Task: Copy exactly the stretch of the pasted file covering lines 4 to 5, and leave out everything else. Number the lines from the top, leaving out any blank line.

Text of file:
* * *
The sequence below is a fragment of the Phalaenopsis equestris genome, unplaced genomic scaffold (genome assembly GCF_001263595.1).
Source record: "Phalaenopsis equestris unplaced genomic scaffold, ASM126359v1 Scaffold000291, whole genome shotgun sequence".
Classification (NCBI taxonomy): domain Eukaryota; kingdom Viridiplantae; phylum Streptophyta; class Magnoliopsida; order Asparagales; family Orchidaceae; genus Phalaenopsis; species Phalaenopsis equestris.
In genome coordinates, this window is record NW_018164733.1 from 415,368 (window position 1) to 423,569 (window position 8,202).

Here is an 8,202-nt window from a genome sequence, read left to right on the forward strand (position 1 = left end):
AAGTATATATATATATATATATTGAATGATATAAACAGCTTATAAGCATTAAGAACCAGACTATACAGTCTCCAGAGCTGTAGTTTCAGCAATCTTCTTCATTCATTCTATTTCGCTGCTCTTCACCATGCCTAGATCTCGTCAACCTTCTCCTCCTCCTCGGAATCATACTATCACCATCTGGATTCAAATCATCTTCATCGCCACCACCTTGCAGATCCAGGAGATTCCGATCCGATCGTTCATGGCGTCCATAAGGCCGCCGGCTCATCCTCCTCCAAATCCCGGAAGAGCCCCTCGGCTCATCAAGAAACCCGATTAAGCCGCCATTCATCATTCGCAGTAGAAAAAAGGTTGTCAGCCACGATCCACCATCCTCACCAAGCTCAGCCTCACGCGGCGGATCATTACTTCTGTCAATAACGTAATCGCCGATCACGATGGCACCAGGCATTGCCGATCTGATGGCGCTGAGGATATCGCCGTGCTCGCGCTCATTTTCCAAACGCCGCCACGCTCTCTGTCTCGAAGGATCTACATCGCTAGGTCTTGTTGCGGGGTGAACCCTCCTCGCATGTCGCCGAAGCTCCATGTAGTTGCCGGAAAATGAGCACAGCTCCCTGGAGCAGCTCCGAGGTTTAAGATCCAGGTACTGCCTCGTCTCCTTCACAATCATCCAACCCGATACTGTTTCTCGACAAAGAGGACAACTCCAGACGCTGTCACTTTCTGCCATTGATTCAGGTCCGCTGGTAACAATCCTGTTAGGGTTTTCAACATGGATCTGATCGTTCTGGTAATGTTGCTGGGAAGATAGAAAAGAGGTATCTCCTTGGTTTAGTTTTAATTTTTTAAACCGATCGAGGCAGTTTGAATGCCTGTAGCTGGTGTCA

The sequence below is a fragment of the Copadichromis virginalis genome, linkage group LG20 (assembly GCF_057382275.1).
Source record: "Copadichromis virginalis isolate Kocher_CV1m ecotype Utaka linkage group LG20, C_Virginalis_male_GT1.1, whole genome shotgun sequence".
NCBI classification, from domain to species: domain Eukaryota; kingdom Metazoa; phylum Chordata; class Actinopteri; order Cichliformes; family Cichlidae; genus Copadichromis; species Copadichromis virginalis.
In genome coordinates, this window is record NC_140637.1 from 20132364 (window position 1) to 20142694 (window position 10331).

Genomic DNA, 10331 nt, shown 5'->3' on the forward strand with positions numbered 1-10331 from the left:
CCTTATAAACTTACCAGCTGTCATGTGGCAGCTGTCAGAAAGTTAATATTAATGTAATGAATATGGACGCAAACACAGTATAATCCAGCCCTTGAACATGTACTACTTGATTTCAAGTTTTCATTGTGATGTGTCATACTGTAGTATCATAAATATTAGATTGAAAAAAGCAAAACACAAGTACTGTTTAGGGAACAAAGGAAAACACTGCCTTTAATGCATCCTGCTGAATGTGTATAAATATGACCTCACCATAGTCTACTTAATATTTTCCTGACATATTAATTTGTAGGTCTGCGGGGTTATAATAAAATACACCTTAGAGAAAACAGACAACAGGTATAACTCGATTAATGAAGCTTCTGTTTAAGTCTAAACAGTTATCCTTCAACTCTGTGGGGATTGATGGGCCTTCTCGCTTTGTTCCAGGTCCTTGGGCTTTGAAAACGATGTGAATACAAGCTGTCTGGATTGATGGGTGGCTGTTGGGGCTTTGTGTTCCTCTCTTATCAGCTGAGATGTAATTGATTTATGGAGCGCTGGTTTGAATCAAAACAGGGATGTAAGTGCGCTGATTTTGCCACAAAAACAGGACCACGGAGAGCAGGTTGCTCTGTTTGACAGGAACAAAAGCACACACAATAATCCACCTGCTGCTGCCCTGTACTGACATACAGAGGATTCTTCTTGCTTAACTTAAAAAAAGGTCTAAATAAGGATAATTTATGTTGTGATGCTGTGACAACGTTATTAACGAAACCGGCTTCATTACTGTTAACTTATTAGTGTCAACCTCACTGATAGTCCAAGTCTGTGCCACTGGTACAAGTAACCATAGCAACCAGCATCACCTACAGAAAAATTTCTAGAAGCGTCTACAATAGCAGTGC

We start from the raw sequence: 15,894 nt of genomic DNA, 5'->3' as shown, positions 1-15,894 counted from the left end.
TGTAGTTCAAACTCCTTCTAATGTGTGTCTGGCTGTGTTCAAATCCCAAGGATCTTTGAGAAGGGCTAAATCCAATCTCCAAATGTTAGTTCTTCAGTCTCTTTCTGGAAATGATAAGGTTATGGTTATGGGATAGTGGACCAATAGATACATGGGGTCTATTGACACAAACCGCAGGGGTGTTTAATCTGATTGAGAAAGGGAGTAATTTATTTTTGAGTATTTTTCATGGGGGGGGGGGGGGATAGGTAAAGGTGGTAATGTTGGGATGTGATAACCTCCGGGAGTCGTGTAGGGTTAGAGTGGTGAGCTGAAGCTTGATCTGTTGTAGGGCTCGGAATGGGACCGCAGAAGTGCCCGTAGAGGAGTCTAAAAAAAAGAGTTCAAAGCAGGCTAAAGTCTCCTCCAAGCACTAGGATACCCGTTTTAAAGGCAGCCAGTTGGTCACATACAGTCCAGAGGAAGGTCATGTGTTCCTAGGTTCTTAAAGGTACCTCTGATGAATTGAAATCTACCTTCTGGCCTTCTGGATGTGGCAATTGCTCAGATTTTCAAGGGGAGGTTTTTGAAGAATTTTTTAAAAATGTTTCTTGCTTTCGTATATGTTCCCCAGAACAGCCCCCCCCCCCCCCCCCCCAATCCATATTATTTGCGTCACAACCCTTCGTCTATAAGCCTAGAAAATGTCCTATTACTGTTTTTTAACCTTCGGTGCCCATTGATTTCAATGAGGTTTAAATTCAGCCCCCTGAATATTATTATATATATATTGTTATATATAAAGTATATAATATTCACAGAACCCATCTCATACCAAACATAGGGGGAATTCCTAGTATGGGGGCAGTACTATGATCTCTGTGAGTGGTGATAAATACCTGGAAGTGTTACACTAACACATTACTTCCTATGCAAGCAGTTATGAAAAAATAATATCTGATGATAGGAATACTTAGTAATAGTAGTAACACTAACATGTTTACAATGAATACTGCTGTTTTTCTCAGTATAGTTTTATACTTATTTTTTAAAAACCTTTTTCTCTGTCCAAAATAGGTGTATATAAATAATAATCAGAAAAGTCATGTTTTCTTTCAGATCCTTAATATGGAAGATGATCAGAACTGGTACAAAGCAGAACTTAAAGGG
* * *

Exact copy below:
In genome coordinates, this window is record NW_018164733.1 from 415,368 (window position 1) to 423,569 (window position 8,202).

Here is an 8,202-nt window from a genome sequence, read left to right on the forward strand (position 1 = left end):